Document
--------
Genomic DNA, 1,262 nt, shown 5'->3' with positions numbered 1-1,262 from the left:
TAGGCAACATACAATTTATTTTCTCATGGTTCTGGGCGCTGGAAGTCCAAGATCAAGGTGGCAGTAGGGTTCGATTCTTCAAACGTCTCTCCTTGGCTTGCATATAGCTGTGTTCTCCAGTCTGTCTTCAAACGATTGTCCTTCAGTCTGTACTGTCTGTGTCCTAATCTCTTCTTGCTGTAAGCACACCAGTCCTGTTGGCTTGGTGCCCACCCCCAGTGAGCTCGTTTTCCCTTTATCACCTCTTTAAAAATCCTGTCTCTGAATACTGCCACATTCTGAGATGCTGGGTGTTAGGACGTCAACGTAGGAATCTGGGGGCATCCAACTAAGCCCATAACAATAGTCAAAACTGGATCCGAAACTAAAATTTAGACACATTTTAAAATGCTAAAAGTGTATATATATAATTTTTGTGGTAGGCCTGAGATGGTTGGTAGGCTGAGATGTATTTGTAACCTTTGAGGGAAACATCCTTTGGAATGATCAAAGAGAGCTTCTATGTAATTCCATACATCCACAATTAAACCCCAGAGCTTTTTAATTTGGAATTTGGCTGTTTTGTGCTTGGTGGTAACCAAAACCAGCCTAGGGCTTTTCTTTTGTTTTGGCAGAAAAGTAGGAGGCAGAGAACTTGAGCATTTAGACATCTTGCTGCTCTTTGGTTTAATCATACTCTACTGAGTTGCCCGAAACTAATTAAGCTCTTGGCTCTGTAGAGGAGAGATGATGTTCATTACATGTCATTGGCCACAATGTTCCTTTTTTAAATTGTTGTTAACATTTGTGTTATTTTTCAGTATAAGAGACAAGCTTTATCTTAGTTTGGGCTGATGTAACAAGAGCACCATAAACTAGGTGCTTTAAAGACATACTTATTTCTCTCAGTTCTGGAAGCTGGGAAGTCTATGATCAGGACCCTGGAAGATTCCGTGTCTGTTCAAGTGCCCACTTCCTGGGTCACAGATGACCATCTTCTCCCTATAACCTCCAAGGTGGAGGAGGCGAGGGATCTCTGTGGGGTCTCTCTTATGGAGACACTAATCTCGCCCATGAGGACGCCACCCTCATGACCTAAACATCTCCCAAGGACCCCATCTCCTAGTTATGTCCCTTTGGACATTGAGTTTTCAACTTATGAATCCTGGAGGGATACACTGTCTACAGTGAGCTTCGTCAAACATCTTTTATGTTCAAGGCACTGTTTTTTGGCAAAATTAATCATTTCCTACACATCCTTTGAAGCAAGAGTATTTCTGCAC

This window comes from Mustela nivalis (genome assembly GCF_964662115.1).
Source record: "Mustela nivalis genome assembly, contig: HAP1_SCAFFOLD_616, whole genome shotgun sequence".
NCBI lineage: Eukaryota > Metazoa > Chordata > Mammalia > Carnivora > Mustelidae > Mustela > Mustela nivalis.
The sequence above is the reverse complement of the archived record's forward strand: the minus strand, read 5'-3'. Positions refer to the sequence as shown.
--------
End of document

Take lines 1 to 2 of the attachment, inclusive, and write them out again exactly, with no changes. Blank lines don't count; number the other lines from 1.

Genomic DNA, 1,262 nt, shown 5'->3' with positions numbered 1-1,262 from the left:
TAGGCAACATACAATTTATTTTCTCATGGTTCTGGGCGCTGGAAGTCCAAGATCAAGGTGGCAGTAGGGTTCGATTCTTCAAACGTCTCTCCTTGGCTTGCATATAGCTGTGTTCTCCAGTCTGTCTTCAAACGATTGTCCTTCAGTCTGTACTGTCTGTGTCCTAATCTCTTCTTGCTGTAAGCACACCAGTCCTGTTGGCTTGGTGCCCACCCCCAGTGAGCTCGTTTTCCCTTTATCACCTCTTTAAAAATCCTGTCTCTGAATACTGCCACATTCTGAGATGCTGGGTGTTAGGACGTCAACGTAGGAATCTGGGGGCATCCAACTAAGCCCATAACAATAGTCAAAACTGGATCCGAAACTAAAATTTAGACACATTTTAAAATGCTAAAAGTGTATATATATAATTTTTGTGGTAGGCCTGAGATGGTTGGTAGGCTGAGATGTATTTGTAACCTTTGAGGGAAACATCCTTTGGAATGATCAAAGAGAGCTTCTATGTAATTCCATACATCCACAATTAAACCCCAGAGCTTTTTAATTTGGAATTTGGCTGTTTTGTGCTTGGTGGTAACCAAAACCAGCCTAGGGCTTTTCTTTTGTTTTGGCAGAAAAGTAGGAGGCAGAGAACTTGAGCATTTAGACATCTTGCTGCTCTTTGGTTTAATCATACTCTACTGAGTTGCCCGAAACTAATTAAGCTCTTGGCTCTGTAGAGGAGAGATGATGTTCATTACATGTCATTGGCCACAATGTTCCTTTTTTAAATTGTTGTTAACATTTGTGTTATTTTTCAGTATAAGAGACAAGCTTTATCTTAGTTTGGGCTGATGTAACAAGAGCACCATAAACTAGGTGCTTTAAAGACATACTTATTTCTCTCAGTTCTGGAAGCTGGGAAGTCTATGATCAGGACCCTGGAAGATTCCGTGTCTGTTCAAGTGCCCACTTCCTGGGTCACAGATGACCATCTTCTCCCTATAACCTCCAAGGTGGAGGAGGCGAGGGATCTCTGTGGGGTCTCTCTTATGGAGACACTAATCTCGCCCATGAGGACGCCACCCTCATGACCTAAACATCTCCCAAGGACCCCATCTCCTAGTTATGTCCCTTTGGACATTGAGTTTTCAACTTATGAATCCTGGAGGGATACACTGTCTACAGTGAGCTTCGTCAAACATCTTTTATGTTCAAGGCACTGTTTTTTGGCAAAATTAATCATTTCCTACACATCCTTTGAAGCAAGAGTATTTCTGCAC